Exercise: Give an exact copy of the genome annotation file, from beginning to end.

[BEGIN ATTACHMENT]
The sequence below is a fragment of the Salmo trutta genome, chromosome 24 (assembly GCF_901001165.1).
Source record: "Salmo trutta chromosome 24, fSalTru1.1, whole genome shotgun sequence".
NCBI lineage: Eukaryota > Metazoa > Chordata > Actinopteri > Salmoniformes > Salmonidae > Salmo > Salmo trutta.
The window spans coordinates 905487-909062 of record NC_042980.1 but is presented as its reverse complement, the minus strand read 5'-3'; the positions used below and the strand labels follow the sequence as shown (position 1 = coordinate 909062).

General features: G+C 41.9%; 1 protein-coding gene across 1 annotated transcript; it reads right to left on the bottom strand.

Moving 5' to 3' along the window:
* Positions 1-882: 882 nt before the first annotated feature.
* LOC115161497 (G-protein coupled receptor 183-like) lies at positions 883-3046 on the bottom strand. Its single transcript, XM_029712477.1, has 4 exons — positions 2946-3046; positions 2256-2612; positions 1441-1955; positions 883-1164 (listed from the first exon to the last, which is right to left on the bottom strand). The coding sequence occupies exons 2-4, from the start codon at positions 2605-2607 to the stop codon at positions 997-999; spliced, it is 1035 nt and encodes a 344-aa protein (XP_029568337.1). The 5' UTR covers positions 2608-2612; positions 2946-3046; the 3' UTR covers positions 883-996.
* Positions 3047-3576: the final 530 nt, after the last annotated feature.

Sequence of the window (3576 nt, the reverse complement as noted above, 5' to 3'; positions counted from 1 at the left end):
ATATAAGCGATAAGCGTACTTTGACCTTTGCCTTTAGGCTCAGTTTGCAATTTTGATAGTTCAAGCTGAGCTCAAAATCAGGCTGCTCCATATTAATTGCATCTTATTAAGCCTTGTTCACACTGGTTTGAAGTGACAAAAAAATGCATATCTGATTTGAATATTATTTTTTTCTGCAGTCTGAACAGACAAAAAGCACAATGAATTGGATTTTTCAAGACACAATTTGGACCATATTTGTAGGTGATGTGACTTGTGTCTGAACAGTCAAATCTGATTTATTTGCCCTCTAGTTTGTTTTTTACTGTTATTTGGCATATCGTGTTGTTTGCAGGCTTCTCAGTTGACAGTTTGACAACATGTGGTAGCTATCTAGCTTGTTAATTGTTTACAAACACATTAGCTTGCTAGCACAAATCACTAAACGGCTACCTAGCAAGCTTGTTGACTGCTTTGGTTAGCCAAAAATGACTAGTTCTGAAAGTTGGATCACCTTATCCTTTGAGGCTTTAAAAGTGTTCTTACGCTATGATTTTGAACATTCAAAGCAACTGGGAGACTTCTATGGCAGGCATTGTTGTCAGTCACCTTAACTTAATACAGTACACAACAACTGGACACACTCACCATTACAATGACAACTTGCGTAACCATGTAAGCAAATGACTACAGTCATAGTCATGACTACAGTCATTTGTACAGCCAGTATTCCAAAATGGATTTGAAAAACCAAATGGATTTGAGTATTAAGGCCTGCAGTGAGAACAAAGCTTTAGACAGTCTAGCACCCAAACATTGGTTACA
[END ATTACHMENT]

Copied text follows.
The sequence below is a fragment of the Salmo trutta genome, chromosome 24 (assembly GCF_901001165.1).
Source record: "Salmo trutta chromosome 24, fSalTru1.1, whole genome shotgun sequence".
NCBI lineage: Eukaryota > Metazoa > Chordata > Actinopteri > Salmoniformes > Salmonidae > Salmo > Salmo trutta.
The window spans coordinates 905487-909062 of record NC_042980.1 but is presented as its reverse complement, the minus strand read 5'-3'; the positions used below and the strand labels follow the sequence as shown (position 1 = coordinate 909062).

General features: G+C 41.9%; 1 protein-coding gene across 1 annotated transcript; it reads right to left on the bottom strand.

Moving 5' to 3' along the window:
* Positions 1-882: 882 nt before the first annotated feature.
* LOC115161497 (G-protein coupled receptor 183-like) lies at positions 883-3046 on the bottom strand. Its single transcript, XM_029712477.1, has 4 exons — positions 2946-3046; positions 2256-2612; positions 1441-1955; positions 883-1164 (listed from the first exon to the last, which is right to left on the bottom strand). The coding sequence occupies exons 2-4, from the start codon at positions 2605-2607 to the stop codon at positions 997-999; spliced, it is 1035 nt and encodes a 344-aa protein (XP_029568337.1). The 5' UTR covers positions 2608-2612; positions 2946-3046; the 3' UTR covers positions 883-996.
* Positions 3047-3576: the final 530 nt, after the last annotated feature.

Sequence of the window (3576 nt, the reverse complement as noted above, 5' to 3'; positions counted from 1 at the left end):
ATATAAGCGATAAGCGTACTTTGACCTTTGCCTTTAGGCTCAGTTTGCAATTTTGATAGTTCAAGCTGAGCTCAAAATCAGGCTGCTCCATATTAATTGCATCTTATTAAGCCTTGTTCACACTGGTTTGAAGTGACAAAAAAATGCATATCTGATTTGAATATTATTTTTTTCTGCAGTCTGAACAGACAAAAAGCACAATGAATTGGATTTTTCAAGACACAATTTGGACCATATTTGTAGGTGATGTGACTTGTGTCTGAACAGTCAAATCTGATTTATTTGCCCTCTAGTTTGTTTTTTACTGTTATTTGGCATATCGTGTTGTTTGCAGGCTTCTCAGTTGACAGTTTGACAACATGTGGTAGCTATCTAGCTTGTTAATTGTTTACAAACACATTAGCTTGCTAGCACAAATCACTAAACGGCTACCTAGCAAGCTTGTTGACTGCTTTGGTTAGCCAAAAATGACTAGTTCTGAAAGTTGGATCACCTTATCCTTTGAGGCTTTAAAAGTGTTCTTACGCTATGATTTTGAACATTCAAAGCAACTGGGAGACTTCTATGGCAGGCATTGTTGTCAGTCACCTTAACTTAATACAGTACACAACAACTGGACACACTCACCATTACAATGACAACTTGCGTAACCATGTAAGCAAATGACTACAGTCATAGTCATGACTACAGTCATTTGTACAGCCAGTATTCCAAAATGGATTTGAAAAACCAAATGGATTTGAGTATTAAGGCCTGCAGTGAGAACAAAGCTTTAGACAGTCTAGCACCCAAACATTGGTTACA